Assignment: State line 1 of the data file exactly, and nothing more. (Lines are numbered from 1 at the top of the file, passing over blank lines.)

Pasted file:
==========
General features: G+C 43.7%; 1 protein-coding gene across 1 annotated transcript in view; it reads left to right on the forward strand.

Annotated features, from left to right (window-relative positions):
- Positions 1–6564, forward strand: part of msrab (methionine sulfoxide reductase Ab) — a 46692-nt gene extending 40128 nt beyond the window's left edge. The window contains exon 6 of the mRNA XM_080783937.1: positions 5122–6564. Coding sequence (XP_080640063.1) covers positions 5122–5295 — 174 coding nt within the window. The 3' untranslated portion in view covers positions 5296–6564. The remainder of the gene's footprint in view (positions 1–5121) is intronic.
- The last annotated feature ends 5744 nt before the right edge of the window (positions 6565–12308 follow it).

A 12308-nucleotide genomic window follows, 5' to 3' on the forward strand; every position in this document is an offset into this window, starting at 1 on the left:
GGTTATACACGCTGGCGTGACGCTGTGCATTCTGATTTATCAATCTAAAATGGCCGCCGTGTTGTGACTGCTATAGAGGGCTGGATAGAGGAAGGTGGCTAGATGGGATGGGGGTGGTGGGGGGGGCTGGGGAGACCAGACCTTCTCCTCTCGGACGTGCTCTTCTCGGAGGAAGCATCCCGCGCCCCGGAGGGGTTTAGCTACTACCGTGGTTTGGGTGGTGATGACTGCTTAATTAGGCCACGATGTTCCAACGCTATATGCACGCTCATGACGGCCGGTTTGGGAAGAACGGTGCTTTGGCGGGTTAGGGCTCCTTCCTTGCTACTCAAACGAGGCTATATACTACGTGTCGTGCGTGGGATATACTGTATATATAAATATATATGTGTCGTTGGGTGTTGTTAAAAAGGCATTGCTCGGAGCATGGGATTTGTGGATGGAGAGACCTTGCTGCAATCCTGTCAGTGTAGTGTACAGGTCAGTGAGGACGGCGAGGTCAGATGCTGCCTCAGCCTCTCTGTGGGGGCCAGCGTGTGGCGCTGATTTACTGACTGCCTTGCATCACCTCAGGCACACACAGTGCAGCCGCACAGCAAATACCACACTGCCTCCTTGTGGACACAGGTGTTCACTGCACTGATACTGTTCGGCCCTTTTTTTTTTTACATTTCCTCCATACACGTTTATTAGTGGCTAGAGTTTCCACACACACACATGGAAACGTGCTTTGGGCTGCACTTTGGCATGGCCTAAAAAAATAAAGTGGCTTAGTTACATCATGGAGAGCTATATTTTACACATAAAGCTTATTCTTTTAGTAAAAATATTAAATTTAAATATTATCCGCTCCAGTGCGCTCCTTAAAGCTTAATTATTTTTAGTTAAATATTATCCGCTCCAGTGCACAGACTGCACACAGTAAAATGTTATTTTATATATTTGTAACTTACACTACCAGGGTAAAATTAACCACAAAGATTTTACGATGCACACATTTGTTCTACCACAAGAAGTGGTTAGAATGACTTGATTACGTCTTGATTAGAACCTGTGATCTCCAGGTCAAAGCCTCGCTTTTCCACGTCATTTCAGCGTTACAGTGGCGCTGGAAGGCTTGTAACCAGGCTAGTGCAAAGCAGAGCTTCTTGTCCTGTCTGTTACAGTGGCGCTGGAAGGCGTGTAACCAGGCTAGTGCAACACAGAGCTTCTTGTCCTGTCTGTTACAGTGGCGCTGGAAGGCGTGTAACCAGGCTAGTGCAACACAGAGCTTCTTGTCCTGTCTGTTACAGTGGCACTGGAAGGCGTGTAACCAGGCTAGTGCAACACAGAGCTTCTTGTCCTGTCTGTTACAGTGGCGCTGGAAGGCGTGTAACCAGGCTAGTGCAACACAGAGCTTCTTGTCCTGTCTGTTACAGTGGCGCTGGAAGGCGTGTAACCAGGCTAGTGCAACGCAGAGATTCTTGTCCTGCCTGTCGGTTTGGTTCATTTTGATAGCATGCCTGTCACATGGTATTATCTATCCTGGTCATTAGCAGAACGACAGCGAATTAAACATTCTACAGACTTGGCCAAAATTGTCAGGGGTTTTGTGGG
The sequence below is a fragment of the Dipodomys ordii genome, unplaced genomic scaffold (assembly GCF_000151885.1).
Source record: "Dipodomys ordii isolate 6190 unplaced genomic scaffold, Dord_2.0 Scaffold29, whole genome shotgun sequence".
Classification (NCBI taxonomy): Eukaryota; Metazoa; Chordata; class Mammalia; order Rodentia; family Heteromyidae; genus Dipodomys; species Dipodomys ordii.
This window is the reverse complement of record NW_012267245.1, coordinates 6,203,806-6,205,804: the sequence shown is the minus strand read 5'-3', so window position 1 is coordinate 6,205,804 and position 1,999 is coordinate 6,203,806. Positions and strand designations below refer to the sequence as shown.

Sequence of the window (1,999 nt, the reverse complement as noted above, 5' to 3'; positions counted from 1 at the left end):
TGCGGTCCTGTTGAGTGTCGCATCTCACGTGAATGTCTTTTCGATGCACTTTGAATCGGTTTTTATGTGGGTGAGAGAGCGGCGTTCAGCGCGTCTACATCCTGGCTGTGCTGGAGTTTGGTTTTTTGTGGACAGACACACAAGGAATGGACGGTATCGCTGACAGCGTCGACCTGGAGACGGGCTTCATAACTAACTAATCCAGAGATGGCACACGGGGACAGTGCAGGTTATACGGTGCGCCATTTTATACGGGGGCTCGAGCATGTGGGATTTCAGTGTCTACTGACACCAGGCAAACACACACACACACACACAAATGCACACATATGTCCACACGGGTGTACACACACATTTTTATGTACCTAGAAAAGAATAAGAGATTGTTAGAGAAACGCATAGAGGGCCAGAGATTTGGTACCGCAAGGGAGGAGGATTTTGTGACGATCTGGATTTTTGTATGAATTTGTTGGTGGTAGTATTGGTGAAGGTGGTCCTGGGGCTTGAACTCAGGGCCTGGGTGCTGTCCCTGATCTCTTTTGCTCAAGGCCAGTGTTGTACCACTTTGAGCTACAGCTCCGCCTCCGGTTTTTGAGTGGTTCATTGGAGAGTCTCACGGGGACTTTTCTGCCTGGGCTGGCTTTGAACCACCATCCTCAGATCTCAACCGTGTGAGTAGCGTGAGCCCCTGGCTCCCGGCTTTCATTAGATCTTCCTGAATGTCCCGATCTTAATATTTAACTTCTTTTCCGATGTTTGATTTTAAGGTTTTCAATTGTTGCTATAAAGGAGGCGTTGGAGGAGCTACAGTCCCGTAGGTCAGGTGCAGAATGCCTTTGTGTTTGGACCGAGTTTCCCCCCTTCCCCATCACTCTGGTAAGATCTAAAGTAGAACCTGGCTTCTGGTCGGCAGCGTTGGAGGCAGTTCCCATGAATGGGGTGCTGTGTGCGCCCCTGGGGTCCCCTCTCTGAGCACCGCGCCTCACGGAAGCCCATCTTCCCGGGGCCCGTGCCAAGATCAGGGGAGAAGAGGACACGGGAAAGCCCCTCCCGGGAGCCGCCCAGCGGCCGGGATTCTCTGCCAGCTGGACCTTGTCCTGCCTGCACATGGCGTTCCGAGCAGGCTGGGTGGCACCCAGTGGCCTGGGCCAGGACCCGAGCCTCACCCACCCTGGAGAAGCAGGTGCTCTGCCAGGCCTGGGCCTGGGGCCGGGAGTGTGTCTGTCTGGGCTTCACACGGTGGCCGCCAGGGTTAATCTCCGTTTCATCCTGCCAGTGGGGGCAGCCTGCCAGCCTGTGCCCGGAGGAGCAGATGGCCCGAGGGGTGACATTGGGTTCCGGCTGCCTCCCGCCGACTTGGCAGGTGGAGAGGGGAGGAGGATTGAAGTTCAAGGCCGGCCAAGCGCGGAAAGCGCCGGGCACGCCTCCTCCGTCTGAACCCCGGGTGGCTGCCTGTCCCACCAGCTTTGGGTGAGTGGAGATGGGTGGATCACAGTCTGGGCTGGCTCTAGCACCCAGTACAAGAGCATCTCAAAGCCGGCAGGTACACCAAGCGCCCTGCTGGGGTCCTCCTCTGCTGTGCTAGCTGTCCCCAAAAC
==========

General features: G+C 43.7%; 1 protein-coding gene across 1 annotated transcript in view; it reads left to right on the forward strand.